Lexapro can trigger GERD, but just how does this happen?
Lexapro is an antidepressant drug, but it can also help reduce anxiety.
It belongs to a class of drugs called selective serotonin reuptake inhibitors (SSRIs).
Among the possible side effects to taking Lexapro is that of gastroesophageal reflux disease.
How Lexapro Leads to GERD
“Lexapro and other antidepressants can relax the lower esophageal sphincter and promote heartburn,” explains Larry Good, MD, a gastroenterologist who’s been in practice for 40+ years; has a private practice in Lynbrook, NY; and is affiliated with Concierge Choice Physicians, a leading provider of personalized care in the U.S.
Dr. Good continues, “Many medications can have similar effects, and doctors should take a very careful medication history when evaluating patients with heartburn.”
Since Lexapro can relax the lower esophageal sphincter, there is something that you can do to help manage the acid reflux — at least overnight.
Relief for Acid Reflux from Lexapro
When you’re lying in your bed, with your body horizontal, the sphincter becomes more relaxed.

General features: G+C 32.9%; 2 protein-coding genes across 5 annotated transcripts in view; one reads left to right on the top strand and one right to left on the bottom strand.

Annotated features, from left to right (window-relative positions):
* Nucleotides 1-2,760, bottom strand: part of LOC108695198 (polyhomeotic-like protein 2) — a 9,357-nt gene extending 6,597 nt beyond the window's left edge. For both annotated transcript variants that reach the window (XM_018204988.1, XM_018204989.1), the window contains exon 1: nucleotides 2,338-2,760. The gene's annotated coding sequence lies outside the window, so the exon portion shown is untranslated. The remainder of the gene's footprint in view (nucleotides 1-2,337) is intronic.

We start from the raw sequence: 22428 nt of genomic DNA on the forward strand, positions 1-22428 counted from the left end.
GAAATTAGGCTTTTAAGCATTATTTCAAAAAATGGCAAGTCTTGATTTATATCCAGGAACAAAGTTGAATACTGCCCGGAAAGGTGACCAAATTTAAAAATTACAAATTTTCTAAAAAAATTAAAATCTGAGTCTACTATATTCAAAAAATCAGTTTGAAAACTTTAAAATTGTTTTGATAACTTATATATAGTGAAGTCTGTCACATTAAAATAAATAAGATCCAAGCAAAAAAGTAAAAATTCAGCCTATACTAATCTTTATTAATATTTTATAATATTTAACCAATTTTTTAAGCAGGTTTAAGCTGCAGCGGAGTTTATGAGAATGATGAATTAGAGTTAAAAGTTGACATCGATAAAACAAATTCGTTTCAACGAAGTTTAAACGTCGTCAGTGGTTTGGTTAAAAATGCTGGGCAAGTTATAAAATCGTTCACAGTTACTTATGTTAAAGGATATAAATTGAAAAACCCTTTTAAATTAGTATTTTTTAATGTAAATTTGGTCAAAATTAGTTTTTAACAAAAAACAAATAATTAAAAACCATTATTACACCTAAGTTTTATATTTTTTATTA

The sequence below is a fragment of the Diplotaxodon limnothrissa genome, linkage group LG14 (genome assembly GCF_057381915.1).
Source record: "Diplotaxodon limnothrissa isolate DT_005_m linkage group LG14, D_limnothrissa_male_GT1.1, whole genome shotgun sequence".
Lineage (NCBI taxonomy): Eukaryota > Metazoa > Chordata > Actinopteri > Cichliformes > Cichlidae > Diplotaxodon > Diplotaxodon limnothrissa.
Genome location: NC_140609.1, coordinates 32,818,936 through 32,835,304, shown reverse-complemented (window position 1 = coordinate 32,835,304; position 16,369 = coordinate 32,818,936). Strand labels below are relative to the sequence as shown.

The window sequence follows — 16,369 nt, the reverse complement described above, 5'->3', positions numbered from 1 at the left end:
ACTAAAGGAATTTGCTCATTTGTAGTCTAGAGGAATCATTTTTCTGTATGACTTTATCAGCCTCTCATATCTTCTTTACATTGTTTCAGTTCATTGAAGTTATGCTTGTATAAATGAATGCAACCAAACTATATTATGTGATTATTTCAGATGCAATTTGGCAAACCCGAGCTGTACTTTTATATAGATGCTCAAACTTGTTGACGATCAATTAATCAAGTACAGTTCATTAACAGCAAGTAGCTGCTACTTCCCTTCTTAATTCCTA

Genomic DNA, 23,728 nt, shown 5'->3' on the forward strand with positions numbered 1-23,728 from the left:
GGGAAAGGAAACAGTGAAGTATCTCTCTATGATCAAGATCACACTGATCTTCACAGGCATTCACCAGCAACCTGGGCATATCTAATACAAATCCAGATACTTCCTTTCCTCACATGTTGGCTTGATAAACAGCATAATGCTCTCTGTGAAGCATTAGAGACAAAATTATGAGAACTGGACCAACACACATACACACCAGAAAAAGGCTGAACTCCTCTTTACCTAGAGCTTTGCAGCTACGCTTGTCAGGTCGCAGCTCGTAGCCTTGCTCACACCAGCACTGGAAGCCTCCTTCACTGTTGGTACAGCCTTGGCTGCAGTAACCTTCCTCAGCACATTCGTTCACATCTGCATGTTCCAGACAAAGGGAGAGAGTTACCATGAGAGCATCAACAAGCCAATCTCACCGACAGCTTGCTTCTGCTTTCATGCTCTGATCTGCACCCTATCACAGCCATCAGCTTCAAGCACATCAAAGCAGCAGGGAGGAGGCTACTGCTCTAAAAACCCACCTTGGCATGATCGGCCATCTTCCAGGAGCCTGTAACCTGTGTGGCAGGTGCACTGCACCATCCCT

Gravity’s vertical effect is not present to help keep the stomach’s acidic juices contained where they belong: in the stomach.
So while you’re asleep, the acid refluxes upward, getting past that weakened sphincter, and makes its way up the esophagus.
It may even reach the throat, causing throat related symptoms when you awaken: a bitter or unpleasant taste in your mouth; a cough; a scratchy throat; a hoarse voice.
Drinking water won’t help because the problem is that your vocal cords have been contacted by acid reflux.
The water will go down the esophagus, not having any effect on the vocal cords.
What you can do is prop your torso up a bit to bring some gravity into the equation.
Do not eat within three hours of bedtime, since eating close to bedtime can contribute to overnight acid reflux.
For daytime management, avoid foods that give you heartburn, and avoid eating a lot of food at one sitting.
If the GERD from Lexapro cannot be managed with these natural approaches, do not quit taking this antidepressant unless your doctor gives you instructions to do so.
Your doctor may also prescribe a drug to help control the acid reflux.
Dr. Good has additional expertise in the diagnosis/treatment of IBS and inflammatory bowel disease, and is extremely proactive in genetic testing, individualization of pharmacologic treatment, and risk mitigation in cancer screening/prevention. Concierge Choice Physicians
Lorra Garrick has been covering medical, fitness and cybersecurity topics for many years, having written thousands of articles for print magazines and websites, including as a ghostwriter. She’s also a former ACE-certified personal trainer.